# Find all primes $p$ such that $p^3-4p+9$ is a perfect square.

Find all primes $p$ such that $p^3-4p+9$ is a perfect square.

I tried a few different values for $p$, namely $2,3,5,7,$ and $11$. The prime $p =2,7,11$ all worked but $p =13$ didn't so it makes me wonder. How can I find all primes such that it is a perfect square?

EDIT: it turns out this is problem P25 in post number #63 at http://artofproblemsolving.com/community/c3h1171106p5665470

• If $p^3-4p+9 = n^2$ then $p^3-4p = n^2-9$, i.e. $(p-2)p(p+2) = (n-3)(n+3)$. I'm not sure if this helps, but it might be a good place to start. Dec 17, 2015 at 21:53
• A small beginning: $p^3-4p+9$ is always divisible by three. But it is divisible by nine only when $p\equiv\pm2\pmod9$. This rules out primes not satisfying that congruence. Dec 17, 2015 at 21:54
• Also sprach Mathematica: Those three are the only primes that work among the 10000 smallest primes. Dec 17, 2015 at 22:02
• @Myself , I like to check these things without restricting the variable to be prime. Sometimes that condition is a deliberate red herring to disguise the real techniques for dealing with the problem. Dec 17, 2015 at 22:08
• A related question: it seems that $m^4 + 24m +16$ is a square only when $m=3$ (I checked up to $m = 50000000$). Arrive at that by solving for $p$ in the equation $p^3 - 4p + 9 = (mp + 3)^2$ (there is also the case of $mp-3$ I suppose.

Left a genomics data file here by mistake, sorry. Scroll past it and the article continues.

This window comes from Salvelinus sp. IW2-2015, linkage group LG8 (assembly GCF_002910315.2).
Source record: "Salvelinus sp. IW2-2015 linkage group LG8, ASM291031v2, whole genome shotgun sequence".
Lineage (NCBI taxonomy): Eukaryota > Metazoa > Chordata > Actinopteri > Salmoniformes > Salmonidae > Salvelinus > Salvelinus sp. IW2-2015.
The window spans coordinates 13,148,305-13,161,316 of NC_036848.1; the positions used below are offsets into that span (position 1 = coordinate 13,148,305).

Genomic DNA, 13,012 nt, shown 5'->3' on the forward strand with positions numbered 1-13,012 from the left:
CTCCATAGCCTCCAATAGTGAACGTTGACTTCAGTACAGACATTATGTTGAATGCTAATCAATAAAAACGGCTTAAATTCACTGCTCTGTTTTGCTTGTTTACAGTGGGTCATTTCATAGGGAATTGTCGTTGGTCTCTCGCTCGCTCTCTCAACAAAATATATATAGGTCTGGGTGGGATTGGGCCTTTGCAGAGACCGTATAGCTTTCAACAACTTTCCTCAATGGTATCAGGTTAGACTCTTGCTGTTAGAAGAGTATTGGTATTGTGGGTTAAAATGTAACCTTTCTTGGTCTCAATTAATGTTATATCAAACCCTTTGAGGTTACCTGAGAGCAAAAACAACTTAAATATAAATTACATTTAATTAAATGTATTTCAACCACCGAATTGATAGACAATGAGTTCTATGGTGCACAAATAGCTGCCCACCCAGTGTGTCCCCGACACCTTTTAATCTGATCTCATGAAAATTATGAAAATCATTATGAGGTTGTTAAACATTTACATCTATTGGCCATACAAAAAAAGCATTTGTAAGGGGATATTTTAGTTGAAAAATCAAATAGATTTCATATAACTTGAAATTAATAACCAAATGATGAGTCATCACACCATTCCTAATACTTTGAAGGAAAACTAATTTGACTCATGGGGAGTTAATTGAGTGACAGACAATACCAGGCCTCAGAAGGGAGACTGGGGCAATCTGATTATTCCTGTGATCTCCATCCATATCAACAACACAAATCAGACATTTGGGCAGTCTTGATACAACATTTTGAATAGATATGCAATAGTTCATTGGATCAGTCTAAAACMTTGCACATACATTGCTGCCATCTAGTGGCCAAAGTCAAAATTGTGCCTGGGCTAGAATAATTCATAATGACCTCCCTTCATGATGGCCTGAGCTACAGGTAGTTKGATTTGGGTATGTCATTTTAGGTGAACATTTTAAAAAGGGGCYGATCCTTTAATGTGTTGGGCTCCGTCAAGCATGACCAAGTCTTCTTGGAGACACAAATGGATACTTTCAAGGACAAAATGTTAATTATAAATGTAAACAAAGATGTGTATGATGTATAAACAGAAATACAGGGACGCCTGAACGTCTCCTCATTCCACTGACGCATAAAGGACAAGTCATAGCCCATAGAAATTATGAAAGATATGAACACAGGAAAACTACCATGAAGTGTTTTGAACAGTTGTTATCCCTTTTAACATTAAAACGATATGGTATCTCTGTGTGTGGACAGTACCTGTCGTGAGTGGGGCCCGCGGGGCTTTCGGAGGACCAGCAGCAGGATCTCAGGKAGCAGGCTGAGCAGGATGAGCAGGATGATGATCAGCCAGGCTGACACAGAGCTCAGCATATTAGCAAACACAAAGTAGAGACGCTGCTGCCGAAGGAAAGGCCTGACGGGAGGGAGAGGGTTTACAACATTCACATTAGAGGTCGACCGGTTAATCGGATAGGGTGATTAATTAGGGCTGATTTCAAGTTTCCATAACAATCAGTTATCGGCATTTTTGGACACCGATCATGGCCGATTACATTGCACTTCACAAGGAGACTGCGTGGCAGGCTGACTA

– tkr
Dec 17, 2015 at 22:57

If $p^3-4p+9=n^2$ then $n^2\equiv 9 \pmod{p}$ and $\pm n \equiv 3 \pmod{p}$ since $n^2-9\equiv 0$ can only have two roots modulo a prime.

By choosing the appropriate sign we can write \begin{align} n^2=(-n)^2 &= (kp+3)^2 \\ p^3-4p+9 &= k^2p^2+6kp+9 \\ 0 &= p^2-k^2p-(6k+4) \\ p & = \frac{k^2\pm \sqrt{k^4+24k+16}}{2} \end{align} where we used $p\ne 0$ since it's a prime. This can only have an integer solution for $p$ when $k^4+24k+16$ is a square (as @tkr suggested in the comments). But $$\begin{array}{ll} (k^2-1)^2 = k^4-2k^2+1 < k^4+24k+16<(k^2)^2 & \text{if }k<-11 \\ (k^2)^2 < k^4+24k+16< k^4+2k^2+1 =(k^2+1)^2 & \text{if }k>12 \end{array}$$ so if $k<-11$ or $k>12$ then $k^4+24k+16$ lies between two squares and hence is not a square. This leaves 24 values to check, which you could do by hand. It leads to solutions when $k=-3,0,3$ which give integral values for $p$ of $-2,2,7,11$, of which only $2,7,11$ would normally be considered prime.

• I got to your $p^2-k^2p-(6k+4) = 0$ and solved for $k$ with the quadratic formula, but did not think to solve for $p$ with the quadratic formula, which is what does the job. Dec 18, 2015 at 18:32
• Anyway, well done, and you also posting on AOPS is the right outcome. Dec 18, 2015 at 19:52
• Here is a less involved solution on AoPS. Dec 19, 2020 at 8:04

Zander's solution is nice, but there might be a way to reduce the number of cases to check. when $$k\leq -6$$ or $$k\geq 7$$
$$(k^2-2)^2
but $$k^4+24k+16=k^4,(k^2-1)^2,(k^2+1)^2$$ don't have solutions. (compare parity for $$(k^2-1)^2$$ and $$(k^2+1)^2$$)
so $$-5\leq k\leq 6$$
also observe 3|k. if not, $$k^4+24k+16\equiv 2\pmod3$$ , which is not a square.
now $$k\in\{-3,0,3,6\}$$ , of which 3 out of the 4 cases yield solutions.

question is from turkey NMO 2009, 2nd round, q1: https://artofproblemsolving.com/community/c6h364542